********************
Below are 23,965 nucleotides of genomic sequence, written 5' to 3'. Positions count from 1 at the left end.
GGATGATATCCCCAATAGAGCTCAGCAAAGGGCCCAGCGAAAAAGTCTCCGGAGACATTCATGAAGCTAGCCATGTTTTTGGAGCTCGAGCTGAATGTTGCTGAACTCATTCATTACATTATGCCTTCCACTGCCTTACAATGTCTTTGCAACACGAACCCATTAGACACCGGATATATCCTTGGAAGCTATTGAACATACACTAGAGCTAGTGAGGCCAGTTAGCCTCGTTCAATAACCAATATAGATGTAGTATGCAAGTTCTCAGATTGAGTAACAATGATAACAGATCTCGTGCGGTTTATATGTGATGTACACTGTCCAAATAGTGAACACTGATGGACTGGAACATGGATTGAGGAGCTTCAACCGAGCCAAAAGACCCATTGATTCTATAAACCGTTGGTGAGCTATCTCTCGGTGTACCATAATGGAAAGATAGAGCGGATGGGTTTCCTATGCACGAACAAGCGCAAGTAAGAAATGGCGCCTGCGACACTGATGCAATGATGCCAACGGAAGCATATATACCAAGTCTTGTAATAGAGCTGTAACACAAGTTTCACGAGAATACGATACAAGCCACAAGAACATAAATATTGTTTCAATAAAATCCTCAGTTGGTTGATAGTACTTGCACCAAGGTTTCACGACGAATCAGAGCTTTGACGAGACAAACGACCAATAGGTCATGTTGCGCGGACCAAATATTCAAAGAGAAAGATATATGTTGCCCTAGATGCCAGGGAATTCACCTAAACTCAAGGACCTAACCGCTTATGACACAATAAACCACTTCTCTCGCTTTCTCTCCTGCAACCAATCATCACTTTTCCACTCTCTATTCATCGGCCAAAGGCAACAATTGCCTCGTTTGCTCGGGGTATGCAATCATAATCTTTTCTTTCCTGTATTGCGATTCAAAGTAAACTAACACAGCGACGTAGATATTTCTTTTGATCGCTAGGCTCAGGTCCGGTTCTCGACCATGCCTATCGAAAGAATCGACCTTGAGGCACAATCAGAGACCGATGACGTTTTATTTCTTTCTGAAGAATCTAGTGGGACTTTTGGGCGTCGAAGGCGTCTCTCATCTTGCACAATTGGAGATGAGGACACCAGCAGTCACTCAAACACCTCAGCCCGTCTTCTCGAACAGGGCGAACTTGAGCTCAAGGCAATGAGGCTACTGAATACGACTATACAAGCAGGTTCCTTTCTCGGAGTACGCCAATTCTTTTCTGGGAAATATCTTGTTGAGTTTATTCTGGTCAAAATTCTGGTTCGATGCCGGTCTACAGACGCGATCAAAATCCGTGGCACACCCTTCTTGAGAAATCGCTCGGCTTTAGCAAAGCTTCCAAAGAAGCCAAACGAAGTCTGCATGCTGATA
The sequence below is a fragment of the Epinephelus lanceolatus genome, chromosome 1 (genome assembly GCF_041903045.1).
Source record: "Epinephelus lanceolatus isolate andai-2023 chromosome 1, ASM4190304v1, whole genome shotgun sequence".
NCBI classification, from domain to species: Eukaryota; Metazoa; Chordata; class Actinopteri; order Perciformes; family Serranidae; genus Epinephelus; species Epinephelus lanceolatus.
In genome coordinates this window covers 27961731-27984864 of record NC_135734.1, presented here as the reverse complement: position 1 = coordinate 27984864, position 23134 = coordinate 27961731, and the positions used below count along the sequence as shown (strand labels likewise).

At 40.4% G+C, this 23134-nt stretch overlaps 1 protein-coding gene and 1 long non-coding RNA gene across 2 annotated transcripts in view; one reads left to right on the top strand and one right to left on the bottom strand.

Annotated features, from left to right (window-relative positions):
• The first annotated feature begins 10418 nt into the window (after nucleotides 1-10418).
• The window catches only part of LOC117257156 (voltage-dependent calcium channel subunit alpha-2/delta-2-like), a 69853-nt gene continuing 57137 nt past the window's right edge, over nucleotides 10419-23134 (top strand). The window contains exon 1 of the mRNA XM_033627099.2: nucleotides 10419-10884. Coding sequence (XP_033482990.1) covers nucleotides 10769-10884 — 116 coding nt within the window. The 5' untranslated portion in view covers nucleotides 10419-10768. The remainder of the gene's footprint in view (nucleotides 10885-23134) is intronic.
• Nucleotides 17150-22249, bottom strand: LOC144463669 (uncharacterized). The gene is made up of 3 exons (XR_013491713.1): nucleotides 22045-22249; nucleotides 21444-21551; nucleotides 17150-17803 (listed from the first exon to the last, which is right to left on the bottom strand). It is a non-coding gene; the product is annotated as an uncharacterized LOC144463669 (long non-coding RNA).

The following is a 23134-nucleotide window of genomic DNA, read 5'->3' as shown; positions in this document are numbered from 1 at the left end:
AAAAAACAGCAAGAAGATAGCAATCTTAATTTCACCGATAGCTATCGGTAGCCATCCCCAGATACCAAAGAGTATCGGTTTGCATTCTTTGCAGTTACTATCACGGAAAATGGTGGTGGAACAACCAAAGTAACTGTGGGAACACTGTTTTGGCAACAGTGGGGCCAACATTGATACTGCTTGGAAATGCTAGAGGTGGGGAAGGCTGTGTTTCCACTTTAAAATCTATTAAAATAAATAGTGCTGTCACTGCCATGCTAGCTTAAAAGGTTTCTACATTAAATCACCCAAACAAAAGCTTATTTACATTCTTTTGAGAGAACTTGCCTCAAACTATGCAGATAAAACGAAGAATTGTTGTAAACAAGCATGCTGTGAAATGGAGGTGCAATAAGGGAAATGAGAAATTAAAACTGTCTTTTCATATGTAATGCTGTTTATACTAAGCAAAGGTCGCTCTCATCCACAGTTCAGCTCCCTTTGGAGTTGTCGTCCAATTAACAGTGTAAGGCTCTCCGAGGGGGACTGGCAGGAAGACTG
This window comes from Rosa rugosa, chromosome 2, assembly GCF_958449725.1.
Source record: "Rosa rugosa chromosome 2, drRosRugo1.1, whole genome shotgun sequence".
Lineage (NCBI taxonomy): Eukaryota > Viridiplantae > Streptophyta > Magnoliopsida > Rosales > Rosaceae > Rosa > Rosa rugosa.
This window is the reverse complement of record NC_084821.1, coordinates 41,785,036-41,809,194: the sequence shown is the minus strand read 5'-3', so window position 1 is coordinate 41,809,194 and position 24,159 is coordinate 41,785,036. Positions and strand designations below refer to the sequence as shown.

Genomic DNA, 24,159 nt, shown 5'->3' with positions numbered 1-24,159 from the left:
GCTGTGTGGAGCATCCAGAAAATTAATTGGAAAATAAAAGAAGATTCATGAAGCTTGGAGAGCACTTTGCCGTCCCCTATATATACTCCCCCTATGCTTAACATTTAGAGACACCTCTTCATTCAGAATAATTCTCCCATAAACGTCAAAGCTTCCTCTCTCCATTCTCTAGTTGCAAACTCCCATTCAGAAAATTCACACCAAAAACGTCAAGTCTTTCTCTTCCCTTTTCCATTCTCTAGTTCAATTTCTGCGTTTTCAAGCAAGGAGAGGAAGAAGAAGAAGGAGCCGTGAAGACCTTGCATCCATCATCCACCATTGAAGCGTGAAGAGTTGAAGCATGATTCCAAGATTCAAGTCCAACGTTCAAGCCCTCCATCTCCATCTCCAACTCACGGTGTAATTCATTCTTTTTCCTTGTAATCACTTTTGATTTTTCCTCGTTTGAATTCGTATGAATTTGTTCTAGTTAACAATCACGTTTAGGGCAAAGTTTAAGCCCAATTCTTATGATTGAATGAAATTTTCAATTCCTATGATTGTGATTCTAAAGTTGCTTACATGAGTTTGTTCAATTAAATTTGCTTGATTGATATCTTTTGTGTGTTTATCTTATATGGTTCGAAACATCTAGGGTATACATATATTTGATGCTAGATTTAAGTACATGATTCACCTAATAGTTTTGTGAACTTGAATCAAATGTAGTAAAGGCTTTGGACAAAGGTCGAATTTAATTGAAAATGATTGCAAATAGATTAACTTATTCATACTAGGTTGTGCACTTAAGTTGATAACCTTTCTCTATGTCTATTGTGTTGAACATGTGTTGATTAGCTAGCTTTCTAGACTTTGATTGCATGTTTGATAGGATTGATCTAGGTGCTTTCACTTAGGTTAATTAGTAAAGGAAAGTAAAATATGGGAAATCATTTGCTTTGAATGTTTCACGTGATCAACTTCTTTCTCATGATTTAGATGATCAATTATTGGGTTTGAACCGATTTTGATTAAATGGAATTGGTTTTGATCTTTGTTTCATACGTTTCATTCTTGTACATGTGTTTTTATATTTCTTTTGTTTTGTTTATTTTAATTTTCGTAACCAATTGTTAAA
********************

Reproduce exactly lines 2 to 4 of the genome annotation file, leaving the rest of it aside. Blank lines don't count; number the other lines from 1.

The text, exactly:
GGATGATATCCCCAATAGAGCTCAGCAAAGGGCCCAGCGAAAAAGTCTCCGGAGACATTCATGAAGCTAGCCATGTTTTTGGAGCTCGAGCTGAATGTTGCTGAACTCATTCATTACATTATGCCTTCCACTGCCTTACAATGTCTTTGCAACACGAACCCATTAGACACCGGATATATCCTTGGAAGCTATTGAACATACACTAGAGCTAGTGAGGCCAGTTAGCCTCGTTCAATAACCAATATAGATGTAGTATGCAAGTTCTCAGATTGAGTAACAATGATAACAGATCTCGTGCGGTTTATATGTGATGTACACTGTCCAAATAGTGAACACTGATGGACTGGAACATGGATTGAGGAGCTTCAACCGAGCCAAAAGACCCATTGATTCTATAAACCGTTGGTGAGCTATCTCTCGGTGTACCATAATGGAAAGATAGAGCGGATGGGTTTCCTATGCACGAACAAGCGCAAGTAAGAAATGGCGCCTGCGACACTGATGCAATGATGCCAACGGAAGCATATATACCAAGTCTTGTAATAGAGCTGTAACACAAGTTTCACGAGAATACGATACAAGCCACAAGAACATAAATATTGTTTCAATAAAATCCTCAGTTGGTTGATAGTACTTGCACCAAGGTTTCACGACGAATCAGAGCTTTGACGAGACAAACGACCAATAGGTCATGTTGCGCGGACCAAATATTCAAAGAGAAAGATATATGTTGCCCTAGATGCCAGGGAATTCACCTAAACTCAAGGACCTAACCGCTTATGACACAATAAACCACTTCTCTCGCTTTCTCTCCTGCAACCAATCATCACTTTTCCACTCTCTATTCATCGGCCAAAGGCAACAATTGCCTCGTTTGCTCGGGGTATGCAATCATAATCTTTTCTTTCCTGTATTGCGATTCAAAGTAAACTAACACAGCGACGTAGATATTTCTTTTGATCGCTAGGCTCAGGTCCGGTTCTCGACCATGCCTATCGAAAGAATCGACCTTGAGGCACAATCAGAGACCGATGACGTTTTATTTCTTTCTGAAGAATCTAGTGGGACTTTTGGGCGTCGAAGGCGTCTCTCATCTTGCACAATTGGAGATGAGGACACCAGCAGTCACTCAAACACCTCAGCCCGTCTTCTCGAACAGGGCGAACTTGAGCTCAAGGCAATGAGGCTACTGAATACGACTATACAAGCAGGTTCCTTTCTCGGAGTACGCCAATTCTTTTCTGGGAAATATCTTGTTGAGTTTATTCTGGTCAAAATTCTGGTTCGATGCCGGTCTACAGACGCGATCAAAATCCGTGGCACACCCTTCTTGAGAAATCGCTCGGCTTTAGCAAAGCTTCCAAAGAAGCCAAACGAAGTCTGCATGCTGATA
The sequence below is a fragment of the Epinephelus lanceolatus genome, chromosome 1 (genome assembly GCF_041903045.1).
Source record: "Epinephelus lanceolatus isolate andai-2023 chromosome 1, ASM4190304v1, whole genome shotgun sequence".